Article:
“My father thought I needed to see it now and then to remember why obedience to wisdom is so important.”
She took a small step back. “Can I have a boat? Maybe we could clean it up and paint it green, and it could be my bed out here. All I’d need is an old mattress or two. Oh, please, Grandpop. I’d love to sleep in a boat that was so close to angels! And we could name her Wisdom.”
His eyebrows rose. “You want to sleep out here?”
She nodded so hard, her curls bounced.
“Won’t you be afraid?”
She stood a little taller. “I think a girl with two numbers in her age can be brave enough to sleep here. Of course, if I had a dog to alert me to anything strange, we’d all feel better, I’m sure. You know the Gray’s are looking for a home for their dog named Bruiser. He’d be perfect for a girl like me and a place like this.”
Again, his laughter rolled. “We’ll have to talk to Grandmom about that. Are you ready for tea?”
A few sunrises later, she entered into the space that is me and said, “Good morning Dear Place. Today I am ten.”
The wagging tail of the dog beside her moved the air the same way her giggles did. “This is my new friend, Bruiser. I think the three of us are going to have great times together.”
She waited in her rocking chair, looking out the window. The big black and white dog rested at her feet. A few moments later, he lifted his head and his tail slapped my floor in what I was sure was delight. He was the first one to know the party was on its way to us.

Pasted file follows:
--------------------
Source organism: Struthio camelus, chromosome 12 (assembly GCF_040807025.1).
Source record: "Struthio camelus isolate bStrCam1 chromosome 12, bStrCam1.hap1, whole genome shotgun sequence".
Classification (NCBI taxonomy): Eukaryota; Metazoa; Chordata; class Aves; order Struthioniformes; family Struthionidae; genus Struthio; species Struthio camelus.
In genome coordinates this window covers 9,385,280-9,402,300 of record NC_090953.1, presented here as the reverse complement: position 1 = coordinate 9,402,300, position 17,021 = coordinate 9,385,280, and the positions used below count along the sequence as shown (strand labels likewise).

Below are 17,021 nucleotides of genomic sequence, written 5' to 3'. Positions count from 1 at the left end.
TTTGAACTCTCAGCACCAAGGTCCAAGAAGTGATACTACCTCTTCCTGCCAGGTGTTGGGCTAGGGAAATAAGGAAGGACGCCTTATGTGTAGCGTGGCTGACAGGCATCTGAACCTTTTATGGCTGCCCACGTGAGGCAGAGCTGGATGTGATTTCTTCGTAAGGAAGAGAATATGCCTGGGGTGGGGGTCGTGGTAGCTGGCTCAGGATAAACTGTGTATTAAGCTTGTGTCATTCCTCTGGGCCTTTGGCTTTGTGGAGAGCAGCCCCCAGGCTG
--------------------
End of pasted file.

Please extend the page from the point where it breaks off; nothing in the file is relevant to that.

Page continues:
The four of them ate cake, the humans drank tea, and she opened presents. Grandpop gave her a green side table. Grandmom’s gifts included a girl-sized apron, something she called a braided rug that was mostly green for my floor in front of the rocker, and a stack of books. The brand new ten-year-old exclaimed over each gift as if she’d never received any others. I knew she had because she always brought them to me and told me all about them. She called it “show and tell.”
This was her way with them and me and now Bruiser. Her new friend explored my corners and sniffed, sneezing from time to time, his tail moving the air in his friendly way, I liked him and was pretty sure he liked me too.
Grandmom started to put the left-over cake and dishes in the large basket she’d brought them in. “Mary Ellen, I think you will love Anne of Green Gables by L. M. Montgomery – it’s as if the author knew you when she wrote it. Little Women, by Louisa Mae Alcott, is my personal favorite.”
There was something in the way she said, Louisa. The girl cocked her head. We’d both noticed it.
Grandpop told Mary Ellen that he would deliver the Wisdom to her in a few days and mentioned something about curing and paint drying and told her that new mattresses to fill up the deep shell of the rowboat would arrive soon.
She hugged and kissed them and clapped her hands the way she did when especially pleased. “That is great news, Grandpop! I think the Wisdom is big enough to hold Bruiser and me on our camping nights. Thank you so much for everything! I wish I knew the words to tell you how much I love you!”
When Grandmom and Grandpop left her and Bruiser with me, she sat in her rocking chair and talked. Dear old place, I know I tell you this all the time, but I have to say it again. I love it here with you! It’s like there are pieces of the others still here who spent time with you long ago. Maybe even Mama, although I haven’t asked them if she came here because talking about her, makes us all sad. But if she knew about you, how could she stay away? And Bruiser! You already own a part of my heart. You are a prince of dogs!”